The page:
Langland’s French Song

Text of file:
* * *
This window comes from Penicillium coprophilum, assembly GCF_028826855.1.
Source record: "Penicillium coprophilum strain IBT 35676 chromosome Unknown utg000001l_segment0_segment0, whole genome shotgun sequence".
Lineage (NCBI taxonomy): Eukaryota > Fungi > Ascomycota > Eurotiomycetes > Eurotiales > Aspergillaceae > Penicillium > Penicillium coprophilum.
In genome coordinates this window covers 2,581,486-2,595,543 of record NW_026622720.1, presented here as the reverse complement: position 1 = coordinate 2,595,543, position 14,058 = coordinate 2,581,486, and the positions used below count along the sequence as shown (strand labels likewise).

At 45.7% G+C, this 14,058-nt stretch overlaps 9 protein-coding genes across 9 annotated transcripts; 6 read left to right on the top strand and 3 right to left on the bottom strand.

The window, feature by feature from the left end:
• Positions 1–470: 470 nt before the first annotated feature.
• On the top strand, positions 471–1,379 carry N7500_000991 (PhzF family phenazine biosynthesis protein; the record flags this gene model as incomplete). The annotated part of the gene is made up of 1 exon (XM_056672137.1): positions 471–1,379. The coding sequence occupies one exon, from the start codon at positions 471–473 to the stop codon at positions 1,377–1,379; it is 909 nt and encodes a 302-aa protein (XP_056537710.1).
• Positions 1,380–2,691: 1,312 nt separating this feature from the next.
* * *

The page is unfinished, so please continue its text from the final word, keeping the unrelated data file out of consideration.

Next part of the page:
This essay is part of the forum on ‘Langland and the French Tradition’, edited by R. D. Perry and Elizaveta Strakhov. It is a sustained engagement with one instance of L’s use of French: the refrain at the end of the prologue, in which distracted diggers ‘dryueþ forþ þe longe day with “Dieu saue dame Emme“‘ (B.Prol.225). Long thought by critics to be a snippet of a popular song, Perry argues instead that it is a synthetic everysong, a bit of verse designed to sonically resemble popular song but that has no independent existence outside of L’s poem. This occasions some reflection on the critical category of the ‘popular’. Perry argues further that such an understanding of the song has a wide variety of ramifications. First, it posits the limits of source study by showing that there are moments in L’s poem that seem like they would have a source but do not. Second, it demonstrates that L has the capacity to create convincing French verse with a line that would be at home in the writings of his French contemporaries. Third, it denotes a willingness on L’s part to incorporate different French forms into his verse, that what he does later in the poem to French romance is done here with French song. Fourth and finally, that the incorporation of this French form is part of L’s broader concern with idleness and the production of poetry.